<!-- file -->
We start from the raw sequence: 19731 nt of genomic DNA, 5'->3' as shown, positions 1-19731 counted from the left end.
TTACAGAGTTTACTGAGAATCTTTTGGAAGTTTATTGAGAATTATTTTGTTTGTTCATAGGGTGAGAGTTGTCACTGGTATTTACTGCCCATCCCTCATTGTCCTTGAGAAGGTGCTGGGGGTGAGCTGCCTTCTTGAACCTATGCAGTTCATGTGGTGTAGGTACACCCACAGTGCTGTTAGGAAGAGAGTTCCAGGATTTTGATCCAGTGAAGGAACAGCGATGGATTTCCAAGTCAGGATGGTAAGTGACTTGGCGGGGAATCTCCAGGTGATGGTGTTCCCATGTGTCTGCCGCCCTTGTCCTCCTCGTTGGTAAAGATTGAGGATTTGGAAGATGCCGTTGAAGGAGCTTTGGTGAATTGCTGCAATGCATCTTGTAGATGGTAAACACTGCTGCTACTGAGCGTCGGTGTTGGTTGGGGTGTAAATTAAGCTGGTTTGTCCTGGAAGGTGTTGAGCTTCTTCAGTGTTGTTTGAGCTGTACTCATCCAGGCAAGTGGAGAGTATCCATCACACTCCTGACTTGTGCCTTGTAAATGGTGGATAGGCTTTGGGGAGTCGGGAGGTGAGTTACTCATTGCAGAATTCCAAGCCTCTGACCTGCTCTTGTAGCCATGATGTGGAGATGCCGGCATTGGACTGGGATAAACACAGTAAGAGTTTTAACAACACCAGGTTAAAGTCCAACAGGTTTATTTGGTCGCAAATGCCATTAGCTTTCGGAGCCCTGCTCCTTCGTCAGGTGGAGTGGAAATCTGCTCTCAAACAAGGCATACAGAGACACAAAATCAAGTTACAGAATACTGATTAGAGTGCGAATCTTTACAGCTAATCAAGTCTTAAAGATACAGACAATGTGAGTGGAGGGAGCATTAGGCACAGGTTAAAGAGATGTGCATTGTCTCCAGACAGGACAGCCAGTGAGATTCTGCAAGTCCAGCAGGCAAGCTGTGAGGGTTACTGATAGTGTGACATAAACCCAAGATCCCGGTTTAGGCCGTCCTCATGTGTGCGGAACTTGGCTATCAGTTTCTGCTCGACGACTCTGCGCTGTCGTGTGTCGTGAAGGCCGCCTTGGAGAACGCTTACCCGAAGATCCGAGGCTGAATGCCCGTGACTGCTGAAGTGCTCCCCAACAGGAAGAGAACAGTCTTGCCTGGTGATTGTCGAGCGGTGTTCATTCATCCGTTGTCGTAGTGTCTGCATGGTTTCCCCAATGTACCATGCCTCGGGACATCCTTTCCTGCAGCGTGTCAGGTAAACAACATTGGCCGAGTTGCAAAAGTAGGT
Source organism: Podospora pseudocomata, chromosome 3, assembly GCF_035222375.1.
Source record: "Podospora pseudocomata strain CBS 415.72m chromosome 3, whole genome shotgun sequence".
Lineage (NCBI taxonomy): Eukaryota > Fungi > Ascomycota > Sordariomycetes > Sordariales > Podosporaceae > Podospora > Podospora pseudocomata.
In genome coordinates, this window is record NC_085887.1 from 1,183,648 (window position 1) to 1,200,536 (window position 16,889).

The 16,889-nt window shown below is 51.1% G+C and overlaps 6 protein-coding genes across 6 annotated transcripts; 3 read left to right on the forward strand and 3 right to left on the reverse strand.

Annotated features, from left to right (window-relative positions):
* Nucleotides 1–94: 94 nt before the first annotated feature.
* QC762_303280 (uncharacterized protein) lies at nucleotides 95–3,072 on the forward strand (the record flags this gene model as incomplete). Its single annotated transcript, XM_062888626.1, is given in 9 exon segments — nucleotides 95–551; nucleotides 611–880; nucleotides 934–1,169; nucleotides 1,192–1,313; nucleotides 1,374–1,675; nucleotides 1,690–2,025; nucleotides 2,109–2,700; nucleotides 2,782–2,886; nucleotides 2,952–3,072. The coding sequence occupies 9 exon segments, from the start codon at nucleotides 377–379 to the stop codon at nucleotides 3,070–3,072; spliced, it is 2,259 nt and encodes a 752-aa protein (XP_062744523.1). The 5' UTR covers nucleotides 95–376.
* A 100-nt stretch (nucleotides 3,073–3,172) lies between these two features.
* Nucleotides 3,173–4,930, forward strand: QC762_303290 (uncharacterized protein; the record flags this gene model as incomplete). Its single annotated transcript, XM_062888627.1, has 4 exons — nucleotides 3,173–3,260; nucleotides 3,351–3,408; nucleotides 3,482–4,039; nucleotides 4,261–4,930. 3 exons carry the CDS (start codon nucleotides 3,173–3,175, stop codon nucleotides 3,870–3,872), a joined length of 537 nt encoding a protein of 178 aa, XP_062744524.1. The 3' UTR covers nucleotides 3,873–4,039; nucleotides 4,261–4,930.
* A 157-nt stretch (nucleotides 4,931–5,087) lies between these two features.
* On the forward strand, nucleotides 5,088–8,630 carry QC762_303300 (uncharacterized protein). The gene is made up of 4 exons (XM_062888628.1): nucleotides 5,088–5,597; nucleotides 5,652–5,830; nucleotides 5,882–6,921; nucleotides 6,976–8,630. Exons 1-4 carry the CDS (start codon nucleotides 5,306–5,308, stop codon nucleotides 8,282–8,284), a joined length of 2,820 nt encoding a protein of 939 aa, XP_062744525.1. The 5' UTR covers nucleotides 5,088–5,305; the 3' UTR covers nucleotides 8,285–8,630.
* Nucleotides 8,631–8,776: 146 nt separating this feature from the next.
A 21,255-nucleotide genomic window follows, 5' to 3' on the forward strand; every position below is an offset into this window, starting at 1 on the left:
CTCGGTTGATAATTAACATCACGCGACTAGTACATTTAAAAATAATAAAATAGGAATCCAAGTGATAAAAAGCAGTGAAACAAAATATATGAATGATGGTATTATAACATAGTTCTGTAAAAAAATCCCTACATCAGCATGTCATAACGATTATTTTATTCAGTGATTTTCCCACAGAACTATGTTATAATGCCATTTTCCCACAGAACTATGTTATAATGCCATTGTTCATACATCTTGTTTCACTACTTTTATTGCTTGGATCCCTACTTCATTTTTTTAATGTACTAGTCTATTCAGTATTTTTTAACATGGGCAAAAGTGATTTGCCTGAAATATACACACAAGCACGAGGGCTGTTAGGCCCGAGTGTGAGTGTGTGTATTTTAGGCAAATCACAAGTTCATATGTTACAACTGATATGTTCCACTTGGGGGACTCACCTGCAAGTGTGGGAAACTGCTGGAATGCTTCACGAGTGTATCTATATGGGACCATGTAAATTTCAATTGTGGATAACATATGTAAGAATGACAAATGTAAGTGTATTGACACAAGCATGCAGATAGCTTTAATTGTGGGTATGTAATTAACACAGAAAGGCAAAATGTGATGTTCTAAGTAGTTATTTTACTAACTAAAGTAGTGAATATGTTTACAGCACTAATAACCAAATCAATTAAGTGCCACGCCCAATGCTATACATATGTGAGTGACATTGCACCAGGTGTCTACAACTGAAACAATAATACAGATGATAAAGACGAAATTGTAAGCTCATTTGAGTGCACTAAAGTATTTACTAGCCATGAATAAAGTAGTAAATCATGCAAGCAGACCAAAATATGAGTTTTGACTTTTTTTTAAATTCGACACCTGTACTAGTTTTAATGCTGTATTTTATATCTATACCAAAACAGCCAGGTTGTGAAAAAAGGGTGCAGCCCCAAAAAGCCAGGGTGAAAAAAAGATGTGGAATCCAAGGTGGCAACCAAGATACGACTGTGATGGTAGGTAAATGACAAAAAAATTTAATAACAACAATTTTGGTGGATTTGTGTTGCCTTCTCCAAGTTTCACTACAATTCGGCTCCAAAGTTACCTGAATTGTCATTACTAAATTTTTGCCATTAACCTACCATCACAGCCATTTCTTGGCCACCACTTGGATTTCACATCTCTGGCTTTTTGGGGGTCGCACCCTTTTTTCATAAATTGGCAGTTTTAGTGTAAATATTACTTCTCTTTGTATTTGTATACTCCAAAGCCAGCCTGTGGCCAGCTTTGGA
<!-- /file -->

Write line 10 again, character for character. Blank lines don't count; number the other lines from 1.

* QC762_303280 (uncharacterized protein) lies at nucleotides 95–3,072 on the forward strand (the record flags this gene model as incomplete). Its single annotated transcript, XM_062888626.1, is given in 9 exon segments — nucleotides 95–551; nucleotides 611–880; nucleotides 934–1,169; nucleotides 1,192–1,313; nucleotides 1,374–1,675; nucleotides 1,690–2,025; nucleotides 2,109–2,700; nucleotides 2,782–2,886; nucleotides 2,952–3,072. The coding sequence occupies 9 exon segments, from the start codon at nucleotides 377–379 to the stop codon at nucleotides 3,070–3,072; spliced, it is 2,259 nt and encodes a 752-aa protein (XP_062744523.1). The 5' UTR covers nucleotides 95–376.